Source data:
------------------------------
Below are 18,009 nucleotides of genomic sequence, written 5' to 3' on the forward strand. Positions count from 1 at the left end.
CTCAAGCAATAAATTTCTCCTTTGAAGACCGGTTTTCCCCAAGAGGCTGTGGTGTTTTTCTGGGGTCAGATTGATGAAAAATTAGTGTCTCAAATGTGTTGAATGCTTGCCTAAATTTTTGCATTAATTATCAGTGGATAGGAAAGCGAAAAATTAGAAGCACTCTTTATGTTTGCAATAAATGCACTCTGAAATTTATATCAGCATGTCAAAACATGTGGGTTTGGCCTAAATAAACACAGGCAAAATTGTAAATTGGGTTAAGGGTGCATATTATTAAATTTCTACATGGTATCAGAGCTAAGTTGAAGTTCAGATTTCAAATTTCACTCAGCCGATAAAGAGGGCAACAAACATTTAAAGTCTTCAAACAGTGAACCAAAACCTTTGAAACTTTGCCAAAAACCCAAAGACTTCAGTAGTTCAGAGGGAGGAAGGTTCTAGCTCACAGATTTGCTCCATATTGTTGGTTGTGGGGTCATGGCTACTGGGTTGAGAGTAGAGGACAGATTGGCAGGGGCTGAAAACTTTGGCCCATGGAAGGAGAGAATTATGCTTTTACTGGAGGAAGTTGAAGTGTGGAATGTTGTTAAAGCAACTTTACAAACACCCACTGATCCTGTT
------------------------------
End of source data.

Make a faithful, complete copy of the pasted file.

Below are 18,009 nucleotides of genomic sequence, written 5' to 3' on the forward strand. Positions count from 1 at the left end.
CTCAAGCAATAAATTTCTCCTTTGAAGACCGGTTTTCCCCAAGAGGCTGTGGTGTTTTTCTGGGGTCAGATTGATGAAAAATTAGTGTCTCAAATGTGTTGAATGCTTGCCTAAATTTTTGCATTAATTATCAGTGGATAGGAAAGCGAAAAATTAGAAGCACTCTTTATGTTTGCAATAAATGCACTCTGAAATTTATATCAGCATGTCAAAACATGTGGGTTTGGCCTAAATAAACACAGGCAAAATTGTAAATTGGGTTAAGGGTGCATATTATTAAATTTCTACATGGTATCAGAGCTAAGTTGAAGTTCAGATTTCAAATTTCACTCAGCCGATAAAGAGGGCAACAAACATTTAAAGTCTTCAAACAGTGAACCAAAACCTTTGAAACTTTGCCAAAAACCCAAAGACTTCAGTAGTTCAGAGGGAGGAAGGTTCTAGCTCACAGATTTGCTCCATATTGTTGGTTGTGGGGTCATGGCTACTGGGTTGAGAGTAGAGGACAGATTGGCAGGGGCTGAAAACTTTGGCCCATGGAAGGAGAGAATTATGCTTTTACTGGAGGAAGTTGAAGTGTGGAATGTTGTTAAAGCAACTTTACAAACACCCACTGATCCTGTT